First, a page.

According to researchers at Johns Hopkins Medicine, medical errors are now the third leading cause of death in the United States.
Every year, over 250,000 people die due to preventable medical errors, with only heart disease and cancer claiming more lives each year. This means that medical errors are deadlier than car accidents in the United States.
In many modern hospitals, communication methods are outdated, clunky, glitchy, or prone to error and lack of oversight. Your doctor may prescribe a treatment that has to pass through a nurse, then a form, then a data entry person, then another nurse, then the specialist performing the treatment. Like the old game of “telephone” there are too many places where error can creep into the system, resulting in a garbled message.
Other mistakes happen when a medical professional fails to use the communication system already in place. For example, a nurse may give a dose of a medication, but fail to record it. A doctor may discover a symptom, but fail to add it to the analysis. Doctors don’t read nurses’ notes, Nurses don’t see doctors’ notes. A surgeon doesn’t hear from the nephrologist and doesn’t bother to reach out. One recent study suggests that this type of hospital mistake happens so often that hundreds of thousands of people die every year due to this type of malpractice.
Hospital mistakes caused by people not caring
Perhaps the most disturbing type of malpractice is when an error happens simply because somebody didn’t care enough – or didn’t think it was important enough – to do their job the right way. All too often a patient will inform his or her doctors, nurses, and other care specialists about concerns such as allergies, only to have the professional do nothing about it, assuming it’s somebody elses’ job to make a note, check the record, etc.
Sometimes the old culture of doctors are too good to listen and the nurses are too afraid to speak up still prevails. It used to be fairly common that doctors would dismiss the advice and experience of nurses. Consequently nurses would simply keep things to themselves, not wanting to put their necks on the line for the sake of a stranger. This culture found its way into the forms of many hospitals, where doctors notes and recommendations are kept in separate sections from those of nurses. This can only lead to mistakes as care professionals then have to read and compare two sections – two different records – and mentally track the condition of the patient, often in a high-pressure situation such as an emergency room.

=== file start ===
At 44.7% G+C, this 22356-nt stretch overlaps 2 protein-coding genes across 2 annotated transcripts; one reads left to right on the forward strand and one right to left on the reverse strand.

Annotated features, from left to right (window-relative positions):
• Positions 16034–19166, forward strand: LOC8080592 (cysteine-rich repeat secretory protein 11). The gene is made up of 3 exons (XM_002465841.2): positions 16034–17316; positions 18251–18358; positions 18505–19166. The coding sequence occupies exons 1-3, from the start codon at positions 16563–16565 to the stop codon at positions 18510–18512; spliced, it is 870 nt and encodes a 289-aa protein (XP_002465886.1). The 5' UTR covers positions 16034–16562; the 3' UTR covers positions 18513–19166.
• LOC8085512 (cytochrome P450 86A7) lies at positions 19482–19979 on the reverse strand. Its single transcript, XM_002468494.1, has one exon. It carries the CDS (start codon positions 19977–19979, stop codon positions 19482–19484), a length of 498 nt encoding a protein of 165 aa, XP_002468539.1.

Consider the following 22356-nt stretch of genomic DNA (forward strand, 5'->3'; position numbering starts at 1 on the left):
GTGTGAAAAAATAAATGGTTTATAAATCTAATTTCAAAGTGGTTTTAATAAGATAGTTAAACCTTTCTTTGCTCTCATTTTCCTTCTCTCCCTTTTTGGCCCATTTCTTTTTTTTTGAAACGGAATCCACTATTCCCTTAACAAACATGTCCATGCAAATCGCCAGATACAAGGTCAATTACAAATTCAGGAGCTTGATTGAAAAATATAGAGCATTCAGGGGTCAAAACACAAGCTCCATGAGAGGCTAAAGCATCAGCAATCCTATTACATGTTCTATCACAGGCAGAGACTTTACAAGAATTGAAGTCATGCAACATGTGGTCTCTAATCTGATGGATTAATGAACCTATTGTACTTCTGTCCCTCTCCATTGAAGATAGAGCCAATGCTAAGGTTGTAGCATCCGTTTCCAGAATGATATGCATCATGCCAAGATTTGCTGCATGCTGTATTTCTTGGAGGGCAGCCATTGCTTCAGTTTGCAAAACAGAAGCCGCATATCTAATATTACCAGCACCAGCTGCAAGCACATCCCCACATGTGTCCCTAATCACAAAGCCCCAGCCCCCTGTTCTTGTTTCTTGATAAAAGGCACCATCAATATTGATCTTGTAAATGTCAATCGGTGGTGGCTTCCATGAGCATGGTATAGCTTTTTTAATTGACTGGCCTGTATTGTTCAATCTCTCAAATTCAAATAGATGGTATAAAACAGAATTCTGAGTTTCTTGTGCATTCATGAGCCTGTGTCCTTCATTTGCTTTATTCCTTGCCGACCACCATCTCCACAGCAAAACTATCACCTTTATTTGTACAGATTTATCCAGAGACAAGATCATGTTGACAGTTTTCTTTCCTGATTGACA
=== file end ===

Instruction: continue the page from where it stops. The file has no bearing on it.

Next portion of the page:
In the case of Thomas Eric Duncan, that’s exactly what happened. The Dallas hospital, Texas Health Presbyterian, has one section on its electronic forms for nurses’ records, and then a second section for doctors’ notes. This division of data, along with a lack of team communication and verbal notice, led to a mistake that has cost a life, and endangered countless others.
A well-designed system will eliminate problems like relying on doctors’ handwriting, segregating care from different professionals, and will affirmatively inform medical team members whenever a change is made to a patients records. But these systems are only as good as professionals let them be. An uncaring medical professional can have the best medical care system in the world and make no use of it at all.
Legal recourse for victims of hospital mistakes
When a medical professional makes a mistake, it’s sometimes called malpractice. The standard for malpractice is when a health care provider fails to provide a standard level of care, and thus causes harm to a patient. Both a substandard level of care and real harm must be proved in order for you to recover damages. In the case of a death due to medical malpractice, a wrongful death suit may be appropriate.
Should you have questions about the level of care you have received at a hospital, or questions about a hospital mistake, contact us today. We’re here to help